Is community policing enough in Rochester?

Andy Kilen has a window into Rochester crime. For about 20 years, Kilen has volunteered at the Olmsted County Jail. He directs Next Chapter Ministries — an organization that gives about 100 offenders a place to transition from jail to the outside world.

Kilen has seen over the past year how Rochester’s police chief, Roger Peterson, defined crime as a “serious problem” but wanted to emphasize prevention through community policing. To that end, last November, Rochester Police Department created a new unit – the Community Action Team – that focuses on specific crime hot spots or problem areas of the city.

Kilen praises the Rochester Police and the Olmsted Sheriffs Deparmtent for doing “a great job of catching criminals and locking them up.”

But he says community involvement in policing isn’t enough. From his standpoint, the community must get involved in the lives of the potential criminals, more specifically, the children of offenders:


“Children who have had a parent incarcerated are far more likely to go to jail or prison. I have heard that it’s as high as seven out of 10 children with an incarcerated parent who will themselves be incarcerated at some point. A majority of inmates have children. If the community is going to be safer, residents of the community will need to be involved in solving the problem of crime beyond being angry about it.”

To Kilen, the fiction about crime in Rochester is that stepped-up policing alone will solve the problem.

MPR News and the Rochester Post-Bulletin plan on holding a forum at the Mayo Civic Center at 7 p.m. Tuesday, Feb. 1. The conversation will aim at the fact and fiction around crime. Kilen, who will attend the gathering, gave his answer to MPR through the Public Insight Network.

Others in the area have also contributed insight about what they consider the myths and facts surrounding Rochester and public safety:

Sherry Jester

A mother and a retired pediatrician who lives just outside the city limits.

“(T)here is very little knowledge about the gang activity and drug activity in the greater Rochester community amongst the public. (When asked what a Rochester crime fiction might be, she said) Many people (at least among my peers) consider Rochester to be more dangerous than it actually is. I have lived in several communities with much higher crime rates including: Detroit suburbs, Atlanta, Richmond, Virginia. Rochester is a very safe community in my opinion. I have no reservations about visiting any area of town. I do use reasonable caution when visiting areas where I have some concerns.”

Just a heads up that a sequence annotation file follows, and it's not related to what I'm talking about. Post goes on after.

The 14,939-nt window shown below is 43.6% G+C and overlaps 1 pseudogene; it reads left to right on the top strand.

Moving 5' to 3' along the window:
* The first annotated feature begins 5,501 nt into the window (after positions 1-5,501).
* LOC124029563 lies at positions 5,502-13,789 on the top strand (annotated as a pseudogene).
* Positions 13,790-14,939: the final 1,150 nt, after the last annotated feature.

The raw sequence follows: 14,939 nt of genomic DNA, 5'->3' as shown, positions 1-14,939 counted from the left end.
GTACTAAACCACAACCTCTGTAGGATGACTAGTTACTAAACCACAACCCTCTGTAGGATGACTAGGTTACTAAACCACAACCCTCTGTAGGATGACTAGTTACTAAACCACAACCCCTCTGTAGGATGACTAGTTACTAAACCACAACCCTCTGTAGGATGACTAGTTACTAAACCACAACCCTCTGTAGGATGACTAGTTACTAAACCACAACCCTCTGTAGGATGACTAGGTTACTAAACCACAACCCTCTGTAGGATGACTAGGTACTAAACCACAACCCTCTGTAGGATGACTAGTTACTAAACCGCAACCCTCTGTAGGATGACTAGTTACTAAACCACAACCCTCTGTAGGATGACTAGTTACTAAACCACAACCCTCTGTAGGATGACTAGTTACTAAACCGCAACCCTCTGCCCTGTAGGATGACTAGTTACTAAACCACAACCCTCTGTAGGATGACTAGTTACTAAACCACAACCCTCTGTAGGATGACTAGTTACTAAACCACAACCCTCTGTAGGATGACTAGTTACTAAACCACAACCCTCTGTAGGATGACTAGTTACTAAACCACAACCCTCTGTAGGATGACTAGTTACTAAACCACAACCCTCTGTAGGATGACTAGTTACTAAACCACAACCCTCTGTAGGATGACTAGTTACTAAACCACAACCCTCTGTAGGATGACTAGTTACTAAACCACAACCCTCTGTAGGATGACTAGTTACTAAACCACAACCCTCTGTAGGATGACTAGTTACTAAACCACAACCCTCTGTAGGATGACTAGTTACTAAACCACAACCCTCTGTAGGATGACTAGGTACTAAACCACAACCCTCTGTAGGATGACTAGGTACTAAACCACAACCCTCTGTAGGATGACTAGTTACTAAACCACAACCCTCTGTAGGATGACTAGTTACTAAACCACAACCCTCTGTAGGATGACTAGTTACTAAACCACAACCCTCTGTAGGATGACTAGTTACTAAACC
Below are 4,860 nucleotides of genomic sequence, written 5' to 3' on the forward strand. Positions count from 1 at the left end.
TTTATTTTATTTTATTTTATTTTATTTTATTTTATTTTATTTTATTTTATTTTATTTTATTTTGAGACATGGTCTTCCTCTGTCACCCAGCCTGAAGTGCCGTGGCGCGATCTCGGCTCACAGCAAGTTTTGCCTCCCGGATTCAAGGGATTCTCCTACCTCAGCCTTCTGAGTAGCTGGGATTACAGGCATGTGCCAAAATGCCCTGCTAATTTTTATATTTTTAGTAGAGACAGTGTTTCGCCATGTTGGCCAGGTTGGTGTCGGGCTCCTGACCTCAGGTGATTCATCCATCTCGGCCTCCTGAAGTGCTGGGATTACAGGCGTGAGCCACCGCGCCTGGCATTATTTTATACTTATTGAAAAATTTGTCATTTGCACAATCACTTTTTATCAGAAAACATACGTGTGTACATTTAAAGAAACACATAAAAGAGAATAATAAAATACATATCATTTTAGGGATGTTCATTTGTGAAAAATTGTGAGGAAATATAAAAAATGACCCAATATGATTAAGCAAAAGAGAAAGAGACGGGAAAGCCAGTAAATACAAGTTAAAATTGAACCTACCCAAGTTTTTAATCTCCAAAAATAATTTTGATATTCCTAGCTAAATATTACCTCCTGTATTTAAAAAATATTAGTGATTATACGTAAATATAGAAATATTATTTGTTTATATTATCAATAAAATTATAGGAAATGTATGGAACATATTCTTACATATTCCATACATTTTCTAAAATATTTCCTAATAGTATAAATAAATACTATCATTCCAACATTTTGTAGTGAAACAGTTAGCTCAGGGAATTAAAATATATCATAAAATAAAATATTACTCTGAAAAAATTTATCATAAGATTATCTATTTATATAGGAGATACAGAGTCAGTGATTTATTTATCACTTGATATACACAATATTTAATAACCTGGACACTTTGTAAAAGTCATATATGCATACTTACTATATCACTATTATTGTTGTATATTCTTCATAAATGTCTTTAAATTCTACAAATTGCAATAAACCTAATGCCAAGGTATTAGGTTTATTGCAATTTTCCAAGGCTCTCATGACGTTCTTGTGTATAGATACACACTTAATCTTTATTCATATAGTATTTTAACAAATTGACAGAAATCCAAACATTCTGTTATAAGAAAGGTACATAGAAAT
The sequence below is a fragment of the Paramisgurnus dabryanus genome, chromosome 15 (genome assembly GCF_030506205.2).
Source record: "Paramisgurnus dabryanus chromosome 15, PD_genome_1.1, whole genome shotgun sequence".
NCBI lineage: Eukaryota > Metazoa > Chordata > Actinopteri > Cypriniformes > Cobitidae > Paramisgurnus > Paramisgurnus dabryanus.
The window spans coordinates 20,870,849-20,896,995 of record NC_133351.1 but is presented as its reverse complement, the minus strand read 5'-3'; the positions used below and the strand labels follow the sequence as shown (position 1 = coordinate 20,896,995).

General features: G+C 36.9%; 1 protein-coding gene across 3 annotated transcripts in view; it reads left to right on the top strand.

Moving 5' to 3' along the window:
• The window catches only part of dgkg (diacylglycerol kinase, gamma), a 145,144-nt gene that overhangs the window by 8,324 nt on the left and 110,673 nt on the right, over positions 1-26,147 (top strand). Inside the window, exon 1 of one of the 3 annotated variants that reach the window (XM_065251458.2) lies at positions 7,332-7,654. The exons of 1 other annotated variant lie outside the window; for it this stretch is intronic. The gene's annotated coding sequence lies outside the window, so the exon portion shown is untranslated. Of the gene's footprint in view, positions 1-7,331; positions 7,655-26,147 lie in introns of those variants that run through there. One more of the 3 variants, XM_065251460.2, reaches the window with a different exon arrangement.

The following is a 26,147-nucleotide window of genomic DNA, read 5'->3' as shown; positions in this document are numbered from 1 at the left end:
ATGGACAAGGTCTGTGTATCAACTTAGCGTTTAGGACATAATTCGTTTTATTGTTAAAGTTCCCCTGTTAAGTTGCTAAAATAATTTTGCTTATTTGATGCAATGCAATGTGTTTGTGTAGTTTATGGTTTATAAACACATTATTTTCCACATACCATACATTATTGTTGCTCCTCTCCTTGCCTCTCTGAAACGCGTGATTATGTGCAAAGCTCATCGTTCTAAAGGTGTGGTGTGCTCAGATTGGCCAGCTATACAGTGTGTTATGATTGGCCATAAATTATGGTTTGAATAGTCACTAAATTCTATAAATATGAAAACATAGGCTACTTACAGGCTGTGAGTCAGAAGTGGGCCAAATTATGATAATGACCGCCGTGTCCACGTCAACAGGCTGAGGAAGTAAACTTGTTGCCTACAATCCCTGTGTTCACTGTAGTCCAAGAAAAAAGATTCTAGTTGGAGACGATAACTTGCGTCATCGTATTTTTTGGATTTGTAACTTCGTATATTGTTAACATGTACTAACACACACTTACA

Michele Blesken

A conflict resolution consultant who lives in Rochester.

“Perception is that there is more crime with the recent years of drive-by shootings in the (northwest) neighborhoods. Yet out Police Chief indicated that crime is not rising and recommended that we spend our public dollars on prevention including early childhood education versus more police on the street. The Rochester city council overturned the Chief’s recommendations and instead allocated municipal dollars for new police officers. To their credit the community members that did attend city council meetings made a big stink about public safety and the need to increase the police force to protect what they perceived as increase crime in their neighborhoods.”

Diane Hellie

A software engineer who lives in northwest Rochester.

“(Crime in Rochester is) less than most places but we have some problems with gangs. In general the response to public safety concerns is good. I have heard gunshots in my neighborhood twice in the past few years and there have been several murders in NW Rochester. I prefer seeing more emphasis on preventing crime and helping youth so they exceed in school, etc. and have opportunities other than crime.”

If you are from Rochester, what can you add to this conversation about crime, fact and fiction? Also, let us know if you could participate in our Feb. 1 forum at the Mayo Civic Center.

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